Bridges Across Time

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Current Willowford Bridge

One of the stops on our 8 mile hike today was Willowford Bridge. Hadrian’s wall ends at the top of an incredibly steep slope overlooking the River Irthing. Walking down, we first encountered a bridge, modern with wooden rails and metal steps. Underneath, the river was frothy and flowed between banks covered in trees and bushes stretching over the body of water. Strangely enough, after crossing the bridge we came across the ruins of the old Roman bridge that crossed the same river. Yet here, between the foundations of the three bridge supports was grass and earth. Why would the Romans build a bridge over nothing?

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Old Roman Bridge (featuring Nick)

We know of course that the Romans were not stupid and that in actuality, the river’s path had changed since the bridge’s construction just under 2000 years ago. What we had here was in fact two adjacent bridges crossing the same river but in different times. To me, the contrast between the static remains of the Roman bridge and the dynamic motion of the river was incredibly fascinating and very symbolic of archaeology in general.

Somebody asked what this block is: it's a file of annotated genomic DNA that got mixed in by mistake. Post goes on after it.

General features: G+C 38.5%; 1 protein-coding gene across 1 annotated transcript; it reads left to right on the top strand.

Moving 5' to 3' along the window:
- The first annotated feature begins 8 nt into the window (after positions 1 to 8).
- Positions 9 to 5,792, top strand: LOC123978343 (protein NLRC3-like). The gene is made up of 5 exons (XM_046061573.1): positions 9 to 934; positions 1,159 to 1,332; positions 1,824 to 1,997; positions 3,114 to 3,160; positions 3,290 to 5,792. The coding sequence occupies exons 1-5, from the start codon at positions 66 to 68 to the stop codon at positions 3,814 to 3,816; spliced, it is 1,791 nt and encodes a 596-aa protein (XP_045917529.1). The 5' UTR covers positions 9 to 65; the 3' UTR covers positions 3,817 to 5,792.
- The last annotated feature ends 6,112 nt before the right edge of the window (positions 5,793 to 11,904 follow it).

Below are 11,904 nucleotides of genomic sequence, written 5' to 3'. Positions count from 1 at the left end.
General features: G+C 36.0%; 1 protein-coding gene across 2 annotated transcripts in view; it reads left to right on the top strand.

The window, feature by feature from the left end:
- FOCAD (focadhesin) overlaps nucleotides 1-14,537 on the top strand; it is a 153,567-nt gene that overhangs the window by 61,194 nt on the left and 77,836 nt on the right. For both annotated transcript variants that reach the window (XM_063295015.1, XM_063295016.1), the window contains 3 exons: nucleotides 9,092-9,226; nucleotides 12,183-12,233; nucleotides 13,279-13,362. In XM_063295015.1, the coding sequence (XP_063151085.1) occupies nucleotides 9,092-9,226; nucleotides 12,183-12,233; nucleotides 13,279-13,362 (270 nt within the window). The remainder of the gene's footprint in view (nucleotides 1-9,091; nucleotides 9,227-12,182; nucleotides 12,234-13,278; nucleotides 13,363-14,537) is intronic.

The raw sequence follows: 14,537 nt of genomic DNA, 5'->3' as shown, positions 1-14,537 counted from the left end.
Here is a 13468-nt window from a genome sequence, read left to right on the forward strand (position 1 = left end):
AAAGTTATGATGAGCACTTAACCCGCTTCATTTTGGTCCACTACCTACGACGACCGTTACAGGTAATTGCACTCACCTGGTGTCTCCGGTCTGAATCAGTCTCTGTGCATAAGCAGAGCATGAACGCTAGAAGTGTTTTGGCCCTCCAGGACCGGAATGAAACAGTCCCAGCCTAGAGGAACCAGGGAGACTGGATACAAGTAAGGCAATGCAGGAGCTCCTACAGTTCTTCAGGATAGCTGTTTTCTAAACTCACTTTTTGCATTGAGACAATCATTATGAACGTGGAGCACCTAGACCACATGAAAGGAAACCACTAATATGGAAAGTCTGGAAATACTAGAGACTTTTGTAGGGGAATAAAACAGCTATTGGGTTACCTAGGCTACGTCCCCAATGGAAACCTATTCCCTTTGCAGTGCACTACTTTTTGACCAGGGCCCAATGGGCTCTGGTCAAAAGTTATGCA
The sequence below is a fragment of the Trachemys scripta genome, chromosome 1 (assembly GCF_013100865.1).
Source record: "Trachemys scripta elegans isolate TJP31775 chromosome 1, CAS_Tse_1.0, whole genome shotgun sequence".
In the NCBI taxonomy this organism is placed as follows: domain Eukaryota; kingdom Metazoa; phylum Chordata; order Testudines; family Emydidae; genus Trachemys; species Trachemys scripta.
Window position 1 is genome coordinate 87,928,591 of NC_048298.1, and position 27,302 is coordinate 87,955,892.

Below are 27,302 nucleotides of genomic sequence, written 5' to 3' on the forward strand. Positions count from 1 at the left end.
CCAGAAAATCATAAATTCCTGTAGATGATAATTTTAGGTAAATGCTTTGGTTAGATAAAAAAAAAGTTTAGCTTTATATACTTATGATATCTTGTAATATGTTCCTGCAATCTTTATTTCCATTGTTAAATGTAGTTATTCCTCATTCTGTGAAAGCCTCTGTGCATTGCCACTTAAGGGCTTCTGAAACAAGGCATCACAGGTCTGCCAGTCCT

When we walked through the Vindolanda site on Monday, our professors stressed the importance of viewing sites with the understanding that they were constantly growing and changing. In our society, we repair, change, knock down, and modify our environment almost daily. The same held true for ancient societies and one of the jobs of archaeologists is to understand the artifacts we find in the context of these changes, whether those are fires, wars, natural disasters, repairs, or changing river paths. The world would have looked quite different during Roman times and it’s our job to take the little information we have now and piece together a framework of the past from which we can make inferences. One of the best parts of this course is that fact that throughout our investigations of the frontier, Professors Greene and Meyer challenge us to guess why certain buildings are the way they are and to explain how certain unexpected features might occur.

In Archaeology, the job is to try and connect the dots between now and then and a perfect example of that is trying to “bridge” the connection at Willowford.

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